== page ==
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I understand that the disk queue should ideally be under the total number of disks within the system. How does this apply to RAID arrays?

Raid 0 I assume would be ideal queue = # of disks, RAID 10 / 1 = # of disks / 2, what about RAID 5, is it # of disks - 1?

What is happening exactly when the disk queue length exceeds this value, this is the number of writes waiting to be applied to the disks so why is any value above 0 OK?

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up vote 1 down vote accepted

According to this page I/O wait is more important than the queue length.

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I'm going to call you out on the link. The article is talking about the IO characteristics of SQL Server 2005. A direct quote from the article: "A statement was published many years ago that sustained disk queue length greater than 2 is an indication of an I/O bottleneck. This statement is still true if the application is not designed to handle the situation. SQL Server is designed to push disk queue lengths above 2 when it is appropriate." The poster didn't cite any specific application, so I'd assume the general case, rather than the special. – Evan Anderson Jul 9 '09 at 6:04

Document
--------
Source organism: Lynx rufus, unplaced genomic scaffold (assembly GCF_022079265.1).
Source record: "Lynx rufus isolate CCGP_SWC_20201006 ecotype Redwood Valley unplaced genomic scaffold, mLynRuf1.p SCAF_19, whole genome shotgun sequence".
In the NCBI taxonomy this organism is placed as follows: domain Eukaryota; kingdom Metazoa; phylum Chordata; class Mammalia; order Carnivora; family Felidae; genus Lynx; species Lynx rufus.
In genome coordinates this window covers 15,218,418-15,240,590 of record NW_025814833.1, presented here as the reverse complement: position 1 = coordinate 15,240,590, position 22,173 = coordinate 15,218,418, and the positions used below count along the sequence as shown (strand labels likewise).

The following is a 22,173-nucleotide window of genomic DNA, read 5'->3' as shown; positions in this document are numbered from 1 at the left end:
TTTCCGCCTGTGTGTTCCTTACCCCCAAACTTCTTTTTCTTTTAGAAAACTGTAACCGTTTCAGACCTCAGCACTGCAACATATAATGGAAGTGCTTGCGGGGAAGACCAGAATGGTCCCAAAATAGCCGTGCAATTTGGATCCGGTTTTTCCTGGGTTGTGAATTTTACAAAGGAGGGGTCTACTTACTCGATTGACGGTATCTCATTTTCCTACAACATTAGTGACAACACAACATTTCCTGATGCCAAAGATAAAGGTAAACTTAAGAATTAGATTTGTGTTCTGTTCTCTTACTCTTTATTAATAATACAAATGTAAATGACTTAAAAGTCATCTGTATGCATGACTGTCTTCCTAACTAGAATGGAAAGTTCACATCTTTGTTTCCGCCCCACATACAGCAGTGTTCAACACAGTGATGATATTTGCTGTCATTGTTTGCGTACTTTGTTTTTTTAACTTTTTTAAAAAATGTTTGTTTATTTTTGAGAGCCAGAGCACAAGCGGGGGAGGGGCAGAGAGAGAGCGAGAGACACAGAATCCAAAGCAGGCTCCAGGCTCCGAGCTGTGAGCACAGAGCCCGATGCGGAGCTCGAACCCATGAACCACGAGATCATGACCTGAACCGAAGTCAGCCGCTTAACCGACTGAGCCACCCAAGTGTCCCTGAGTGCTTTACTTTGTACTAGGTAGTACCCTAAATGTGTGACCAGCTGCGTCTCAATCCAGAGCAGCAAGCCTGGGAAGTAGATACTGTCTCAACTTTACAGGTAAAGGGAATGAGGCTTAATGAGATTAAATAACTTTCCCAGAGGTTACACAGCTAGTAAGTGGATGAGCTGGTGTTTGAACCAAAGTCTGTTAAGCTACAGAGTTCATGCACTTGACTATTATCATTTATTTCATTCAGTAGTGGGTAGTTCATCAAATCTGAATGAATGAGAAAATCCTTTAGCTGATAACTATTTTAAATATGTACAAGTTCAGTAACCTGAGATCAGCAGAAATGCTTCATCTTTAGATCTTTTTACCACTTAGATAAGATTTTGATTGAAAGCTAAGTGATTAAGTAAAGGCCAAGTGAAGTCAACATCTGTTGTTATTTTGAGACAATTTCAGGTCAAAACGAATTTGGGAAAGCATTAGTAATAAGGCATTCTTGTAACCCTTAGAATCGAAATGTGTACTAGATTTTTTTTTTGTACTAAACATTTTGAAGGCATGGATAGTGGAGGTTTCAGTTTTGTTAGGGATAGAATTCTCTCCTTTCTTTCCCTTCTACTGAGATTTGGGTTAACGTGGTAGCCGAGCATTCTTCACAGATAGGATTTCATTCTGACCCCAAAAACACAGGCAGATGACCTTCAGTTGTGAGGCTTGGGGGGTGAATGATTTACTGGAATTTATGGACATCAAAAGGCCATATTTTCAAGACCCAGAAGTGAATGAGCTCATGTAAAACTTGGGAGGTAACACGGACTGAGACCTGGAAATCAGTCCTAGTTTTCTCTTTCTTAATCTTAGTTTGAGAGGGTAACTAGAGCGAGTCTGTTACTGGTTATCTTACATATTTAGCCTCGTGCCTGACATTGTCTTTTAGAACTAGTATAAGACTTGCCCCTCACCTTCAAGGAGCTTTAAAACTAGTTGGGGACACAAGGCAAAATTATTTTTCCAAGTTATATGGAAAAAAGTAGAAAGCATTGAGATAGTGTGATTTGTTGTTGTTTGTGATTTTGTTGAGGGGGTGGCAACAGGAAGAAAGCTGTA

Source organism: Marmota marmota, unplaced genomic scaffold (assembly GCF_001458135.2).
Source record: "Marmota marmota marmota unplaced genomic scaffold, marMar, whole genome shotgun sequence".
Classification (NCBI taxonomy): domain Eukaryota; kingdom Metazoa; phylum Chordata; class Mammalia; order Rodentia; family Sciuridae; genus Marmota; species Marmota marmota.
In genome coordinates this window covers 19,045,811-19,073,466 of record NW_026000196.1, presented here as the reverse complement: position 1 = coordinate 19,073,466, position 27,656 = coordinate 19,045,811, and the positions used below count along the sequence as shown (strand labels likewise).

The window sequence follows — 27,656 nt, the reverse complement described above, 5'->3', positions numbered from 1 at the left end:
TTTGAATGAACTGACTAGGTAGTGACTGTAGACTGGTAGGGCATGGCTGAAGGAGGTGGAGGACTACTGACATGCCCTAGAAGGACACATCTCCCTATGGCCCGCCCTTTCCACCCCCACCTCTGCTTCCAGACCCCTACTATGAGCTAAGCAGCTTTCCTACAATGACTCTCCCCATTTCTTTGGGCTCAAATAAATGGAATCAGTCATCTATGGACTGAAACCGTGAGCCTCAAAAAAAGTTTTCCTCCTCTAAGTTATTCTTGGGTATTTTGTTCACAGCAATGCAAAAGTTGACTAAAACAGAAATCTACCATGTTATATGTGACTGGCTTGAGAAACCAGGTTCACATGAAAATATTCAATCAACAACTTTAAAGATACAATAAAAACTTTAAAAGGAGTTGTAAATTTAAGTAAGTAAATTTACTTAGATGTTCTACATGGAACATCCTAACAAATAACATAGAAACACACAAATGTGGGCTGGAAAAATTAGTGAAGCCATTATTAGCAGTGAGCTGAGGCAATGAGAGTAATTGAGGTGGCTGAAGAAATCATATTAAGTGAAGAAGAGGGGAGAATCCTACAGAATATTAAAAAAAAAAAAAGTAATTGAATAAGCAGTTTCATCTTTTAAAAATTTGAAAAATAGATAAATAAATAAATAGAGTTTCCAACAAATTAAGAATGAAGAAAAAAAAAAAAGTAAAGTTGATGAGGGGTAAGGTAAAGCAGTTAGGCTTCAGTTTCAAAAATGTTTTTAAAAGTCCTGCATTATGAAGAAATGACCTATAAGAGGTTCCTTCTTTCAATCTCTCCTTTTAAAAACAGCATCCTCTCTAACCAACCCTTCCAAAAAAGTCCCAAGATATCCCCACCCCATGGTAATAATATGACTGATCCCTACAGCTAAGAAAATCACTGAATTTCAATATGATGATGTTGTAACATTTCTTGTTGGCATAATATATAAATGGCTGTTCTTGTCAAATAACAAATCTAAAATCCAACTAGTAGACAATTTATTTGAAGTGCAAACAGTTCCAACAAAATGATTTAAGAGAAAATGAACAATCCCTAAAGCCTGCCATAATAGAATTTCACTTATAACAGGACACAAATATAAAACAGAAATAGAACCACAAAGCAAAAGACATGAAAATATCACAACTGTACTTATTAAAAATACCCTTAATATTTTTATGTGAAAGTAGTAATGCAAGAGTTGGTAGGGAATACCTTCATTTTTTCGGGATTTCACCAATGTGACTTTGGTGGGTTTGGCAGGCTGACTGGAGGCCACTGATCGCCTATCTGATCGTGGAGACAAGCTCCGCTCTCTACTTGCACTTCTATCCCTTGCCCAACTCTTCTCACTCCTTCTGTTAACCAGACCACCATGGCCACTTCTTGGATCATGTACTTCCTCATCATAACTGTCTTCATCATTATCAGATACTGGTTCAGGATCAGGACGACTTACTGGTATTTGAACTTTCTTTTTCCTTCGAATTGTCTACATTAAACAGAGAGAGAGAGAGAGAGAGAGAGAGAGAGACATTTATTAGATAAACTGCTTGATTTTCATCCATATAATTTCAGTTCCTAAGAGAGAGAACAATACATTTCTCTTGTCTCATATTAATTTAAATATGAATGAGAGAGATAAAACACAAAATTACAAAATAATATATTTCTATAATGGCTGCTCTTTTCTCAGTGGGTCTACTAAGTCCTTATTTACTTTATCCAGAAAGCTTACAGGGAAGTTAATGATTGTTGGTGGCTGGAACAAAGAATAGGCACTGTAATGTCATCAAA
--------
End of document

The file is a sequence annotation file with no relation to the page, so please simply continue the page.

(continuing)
True the article was focused on SQL Server but looking at the queue length alone is not enough information to come to the conclusion that you have an I/O problem. Looking at I/O wait along with queue length is a much better metric to determine if you have an I/O bottle neck. – 3dinfluence Jul 9 '09 at 15:06

Everything that I've seen (don't have any links handy) says no more than 2 IOs in queue per disk which is servicing the data.

When IOs are in queue the command to read or write that IO is waiting for the platter to be moved into the correct position so that the block of data can be read or written.

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Is this per disk or per volume, as pertains to a hardware disk array? I ask because we have a 3 disk RAID 5 (PERC hardware) and am trying to track performance issues on a Dell server. I see it's supposed to be 2 per disk, but that means that we should keep the queue under 6, or under 2 because it's one volume? – Bart Silverstrim Mar 1 '10 at 13:17
It's per active spindle. So for your 3 disk RAID 5, 6 would be the beginning of bad. For a 4 disk RAID 10 array 4 would be the limit. – mrdenny Mar 5 '10 at 12:49

Just be aware that in this context the term disks means disk spindles in use, not logical disks. If you have a 3 drive RAID array that's 3 spindles, no matter what the RAID level.

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Guess that answers my comment to mrdenny, then, huh? :-) Took the tim to search through SF but not the time to read all the replies. I guess our read/write queue lengths need to be kept under 6 then. – Bart Silverstrim Mar 1 '10 at 13:18

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